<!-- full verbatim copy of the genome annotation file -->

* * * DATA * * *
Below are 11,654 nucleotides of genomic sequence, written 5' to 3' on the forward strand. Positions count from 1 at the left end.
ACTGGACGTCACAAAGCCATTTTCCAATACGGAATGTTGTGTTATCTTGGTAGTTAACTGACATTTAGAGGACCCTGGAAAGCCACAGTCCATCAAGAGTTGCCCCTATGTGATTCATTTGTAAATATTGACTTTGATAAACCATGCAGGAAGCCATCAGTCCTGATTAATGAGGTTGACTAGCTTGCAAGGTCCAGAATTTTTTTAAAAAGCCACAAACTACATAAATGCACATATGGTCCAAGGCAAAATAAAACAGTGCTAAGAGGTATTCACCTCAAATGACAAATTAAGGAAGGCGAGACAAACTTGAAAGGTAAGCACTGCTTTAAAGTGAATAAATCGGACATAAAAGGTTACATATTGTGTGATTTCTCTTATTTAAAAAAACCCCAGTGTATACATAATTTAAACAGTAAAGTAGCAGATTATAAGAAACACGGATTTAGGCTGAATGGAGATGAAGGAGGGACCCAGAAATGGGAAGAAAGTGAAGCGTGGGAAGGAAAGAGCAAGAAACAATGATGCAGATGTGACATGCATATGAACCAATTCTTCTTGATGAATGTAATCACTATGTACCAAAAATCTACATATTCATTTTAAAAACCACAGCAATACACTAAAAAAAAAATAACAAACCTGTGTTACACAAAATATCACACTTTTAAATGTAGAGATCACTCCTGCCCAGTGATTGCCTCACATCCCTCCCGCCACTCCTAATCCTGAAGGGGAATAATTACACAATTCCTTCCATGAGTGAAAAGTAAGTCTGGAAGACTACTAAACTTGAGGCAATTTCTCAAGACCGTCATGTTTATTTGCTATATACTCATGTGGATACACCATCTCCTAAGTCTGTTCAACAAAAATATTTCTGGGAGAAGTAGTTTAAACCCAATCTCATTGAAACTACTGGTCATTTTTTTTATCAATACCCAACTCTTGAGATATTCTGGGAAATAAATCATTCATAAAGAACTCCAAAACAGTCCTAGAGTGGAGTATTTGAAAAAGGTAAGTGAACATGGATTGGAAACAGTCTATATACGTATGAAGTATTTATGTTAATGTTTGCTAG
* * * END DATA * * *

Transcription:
Below are 11,654 nucleotides of genomic sequence, written 5' to 3' on the forward strand. Positions count from 1 at the left end.
ACTGGACGTCACAAAGCCATTTTCCAATACGGAATGTTGTGTTATCTTGGTAGTTAACTGACATTTAGAGGACCCTGGAAAGCCACAGTCCATCAAGAGTTGCCCCTATGTGATTCATTTGTAAATATTGACTTTGATAAACCATGCAGGAAGCCATCAGTCCTGATTAATGAGGTTGACTAGCTTGCAAGGTCCAGAATTTTTTTAAAAAGCCACAAACTACATAAATGCACATATGGTCCAAGGCAAAATAAAACAGTGCTAAGAGGTATTCACCTCAAATGACAAATTAAGGAAGGCGAGACAAACTTGAAAGGTAAGCACTGCTTTAAAGTGAATAAATCGGACATAAAAGGTTACATATTGTGTGATTTCTCTTATTTAAAAAAACCCCAGTGTATACATAATTTAAACAGTAAAGTAGCAGATTATAAGAAACACGGATTTAGGCTGAATGGAGATGAAGGAGGGACCCAGAAATGGGAAGAAAGTGAAGCGTGGGAAGGAAAGAGCAAGAAACAATGATGCAGATGTGACATGCATATGAACCAATTCTTCTTGATGAATGTAATCACTATGTACCAAAAATCTACATATTCATTTTAAAAACCACAGCAATACACTAAAAAAAAAATAACAAACCTGTGTTACACAAAATATCACACTTTTAAATGTAGAGATCACTCCTGCCCAGTGATTGCCTCACATCCCTCCCGCCACTCCTAATCCTGAAGGGGAATAATTACACAATTCCTTCCATGAGTGAAAAGTAAGTCTGGAAGACTACTAAACTTGAGGCAATTTCTCAAGACCGTCATGTTTATTTGCTATATACTCATGTGGATACACCATCTCCTAAGTCTGTTCAACAAAAATATTTCTGGGAGAAGTAGTTTAAACCCAATCTCATTGAAACTACTGGTCATTTTTTTTATCAATACCCAACTCTTGAGATATTCTGGGAAATAAATCATTCATAAAGAACTCCAAAACAGTCCTAGAGTGGAGTATTTGAAAAAGGTAAGTGAACATGGATTGGAAACAGTCTATATACGTATGAAGTATTTATGTTAATGTTTGCTAG